Tag Archives: Valentine’s Day

Happy Valentine’s Day to you

Lynton retired in November 2016. He said, “You’ve done the cooking for twenty years. From now on, I’ll take over all the cooking for you.”

Yes, I had cooked for us for twenty years. When I was teaching, school was out at 3:00 p.m. As soon as my preparation for the following day or week was done, I was on my way home. I either picked up to-go food or made something simple. When I got the 8:00 a.m. to 5:00 p.m. administrator’s job, I didn’t have dinner ready until 7:00 p.m.

When he volunteered for cooking, I took his word with a grain of salt and didn’t expect him to carry through consistently. Three plus years have gone by and he kept his word literally.

 

We eat twice a day, a brunch and a dinner. He prepares the same things for brunch which includes eggs, tomatoes, avocado, mushrooms, apples, pears, fresh orange juice from our tree and sometimes a bread item. I love eating the simple and healthy food every day, especially he does the cooking.

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For dinner, he alternates the salmon, chicken and hamburger plus peas and mixed vegetable of broccoli, carrots and celery. No bread items. Occasionally he makes a thin crust pizza and perfected his home-made recipe for the crust. Several times a year, he barbecues the top sirloin steaks.

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We dine out once a week. He tried to make a reservation at our favorite steak house for Valentine’s Day but there are only super early or super late hours are available. He made a reservation for Saturday which is tomorrow. Our Valentine’s Day dinner will still be his home-made cooking. Hooray!

On top of the cooking, he does dishes which is something he has been doing all the time. Doing dishes is the guy’s job in his family. I love that.

Does your husband cook or do dishes occasionally?

Oh, husbands: do you cook or do dishes for love or fun sometimes?

 

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What are you doing for Valentine’s Day?

Wishing you and your family a Happy Valentine’s Day?

 

 

 

The Story of St. Valentine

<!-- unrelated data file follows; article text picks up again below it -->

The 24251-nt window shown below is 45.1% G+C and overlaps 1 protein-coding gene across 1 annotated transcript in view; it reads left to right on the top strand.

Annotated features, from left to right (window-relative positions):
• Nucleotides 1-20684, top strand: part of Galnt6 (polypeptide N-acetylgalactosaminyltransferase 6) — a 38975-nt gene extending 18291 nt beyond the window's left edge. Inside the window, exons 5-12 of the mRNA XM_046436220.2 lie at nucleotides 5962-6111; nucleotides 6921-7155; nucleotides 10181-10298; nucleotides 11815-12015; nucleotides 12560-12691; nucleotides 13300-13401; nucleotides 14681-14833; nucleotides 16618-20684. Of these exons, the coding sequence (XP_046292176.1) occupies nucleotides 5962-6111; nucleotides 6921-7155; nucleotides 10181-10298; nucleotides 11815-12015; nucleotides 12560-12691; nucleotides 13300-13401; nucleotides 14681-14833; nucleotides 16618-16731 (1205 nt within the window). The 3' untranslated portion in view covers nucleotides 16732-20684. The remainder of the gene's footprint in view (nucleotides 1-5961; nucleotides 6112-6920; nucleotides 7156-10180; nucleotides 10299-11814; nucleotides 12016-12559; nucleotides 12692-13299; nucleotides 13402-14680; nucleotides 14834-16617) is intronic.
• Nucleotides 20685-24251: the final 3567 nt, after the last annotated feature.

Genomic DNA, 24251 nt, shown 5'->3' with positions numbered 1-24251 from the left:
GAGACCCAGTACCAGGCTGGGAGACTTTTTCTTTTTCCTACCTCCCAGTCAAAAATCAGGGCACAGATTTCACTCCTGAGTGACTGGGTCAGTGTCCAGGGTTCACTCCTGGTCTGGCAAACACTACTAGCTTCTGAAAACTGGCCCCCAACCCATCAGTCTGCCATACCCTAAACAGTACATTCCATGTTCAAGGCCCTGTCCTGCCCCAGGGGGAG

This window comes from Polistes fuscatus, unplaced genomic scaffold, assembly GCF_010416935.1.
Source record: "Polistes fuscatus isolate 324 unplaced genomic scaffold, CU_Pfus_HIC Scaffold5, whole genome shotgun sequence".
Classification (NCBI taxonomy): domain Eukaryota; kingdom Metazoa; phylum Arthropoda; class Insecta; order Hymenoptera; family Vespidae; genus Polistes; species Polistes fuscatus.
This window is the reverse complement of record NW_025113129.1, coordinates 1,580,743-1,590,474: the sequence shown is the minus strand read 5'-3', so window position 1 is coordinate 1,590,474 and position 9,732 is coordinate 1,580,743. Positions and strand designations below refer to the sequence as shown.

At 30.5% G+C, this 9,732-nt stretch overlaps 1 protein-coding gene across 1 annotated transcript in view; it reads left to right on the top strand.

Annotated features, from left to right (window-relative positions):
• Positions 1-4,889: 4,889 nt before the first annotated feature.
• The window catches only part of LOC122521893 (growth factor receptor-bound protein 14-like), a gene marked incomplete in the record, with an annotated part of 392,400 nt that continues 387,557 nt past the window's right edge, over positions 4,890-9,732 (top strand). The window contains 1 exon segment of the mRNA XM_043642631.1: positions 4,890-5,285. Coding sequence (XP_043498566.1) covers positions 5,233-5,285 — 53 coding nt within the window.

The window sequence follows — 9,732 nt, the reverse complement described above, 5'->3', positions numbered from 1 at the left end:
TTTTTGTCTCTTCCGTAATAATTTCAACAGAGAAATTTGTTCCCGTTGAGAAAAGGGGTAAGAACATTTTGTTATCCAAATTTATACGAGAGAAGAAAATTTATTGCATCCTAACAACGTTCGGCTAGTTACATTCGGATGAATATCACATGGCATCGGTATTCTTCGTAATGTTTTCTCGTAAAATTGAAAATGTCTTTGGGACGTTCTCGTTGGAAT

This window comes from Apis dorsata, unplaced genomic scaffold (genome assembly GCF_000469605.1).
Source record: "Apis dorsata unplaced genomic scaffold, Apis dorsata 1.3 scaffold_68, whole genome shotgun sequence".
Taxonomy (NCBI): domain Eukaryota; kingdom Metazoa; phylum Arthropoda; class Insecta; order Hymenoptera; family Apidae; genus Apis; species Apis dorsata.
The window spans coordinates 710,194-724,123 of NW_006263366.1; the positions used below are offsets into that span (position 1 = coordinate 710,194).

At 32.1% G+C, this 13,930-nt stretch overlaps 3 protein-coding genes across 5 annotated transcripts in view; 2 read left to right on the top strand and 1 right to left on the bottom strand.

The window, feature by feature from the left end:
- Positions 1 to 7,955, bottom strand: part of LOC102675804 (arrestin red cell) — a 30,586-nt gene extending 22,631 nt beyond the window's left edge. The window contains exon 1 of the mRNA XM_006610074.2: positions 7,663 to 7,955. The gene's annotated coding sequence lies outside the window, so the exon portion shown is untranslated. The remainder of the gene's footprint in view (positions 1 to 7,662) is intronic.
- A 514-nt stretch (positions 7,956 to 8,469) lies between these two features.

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I posted this story on Valentine’s Day 2017. Somehow I don’t have a reblog button, so I repost it.

One common story about St. Valentine is that at one point in his life, as the former Bishop of Terni, Narnia, and Amelia, he was under house arrest with Judge Asterius. While discussing religion and faith with the Judge, Valentine pledged the validity of Jesus. The judge immediately put Valentine and his faith to the test.

St. Valentine was presented with the judge’s blind daughter and told to restore her sight. If he succeeded, the judge vowed to do anything for Valentine. Placing his hands onto her eyes, Valentine restored the child’s vision.

Judge Asterius was humbled and obeyed Valentine’s requests. Asterius broke all the idols around his house, fasted for three days and became baptized, along with his family and entire 44 member household. The now faithful judge then freed all of his Christian inmates.

St. Valentine was later arrested again for continuing to try to convert people to Christianity. He was sent to Rome under the emperor Claudius Gothicus (Claudius II). St. Valentine refused to renounce his faith and Christianity and was executed outside the Flaminian Gate on February 14, 269.

Another variation of the legend of St. Valentine says he refused to sacrifice to pagan gods, was imprisoned and while imprisoned he healed the jailer’s blind daughter. On the day of his execution, he left the girl a note signed, “Your Valentine.”

The romantic nature of Valentine’s Day may have derived during the Middle Ages when it was believed that birds paired couples in mid-February. Although the exact origin of the holiday is not widely agreed upon, it is widely recognized as a day for love, devotion, and romance.

Whoever he was, Valentine did really exist, because archaeologists have unearthed a Roman catacomb and an ancient church dedicated to St. Valentine. In 496 AD Pope Gelasius marked February 14th as a celebration in honor of his martyrdom.

In 1969, the Roman Catholic Church removed St. Valentine from the General Roman Calendar, because so little is known about him. However, the church still recognizes him as a saint, listing him in the February 14 spot of Roman Martyrology.

Source: http://www.catholic.org/saints/saint.php?saint_id=159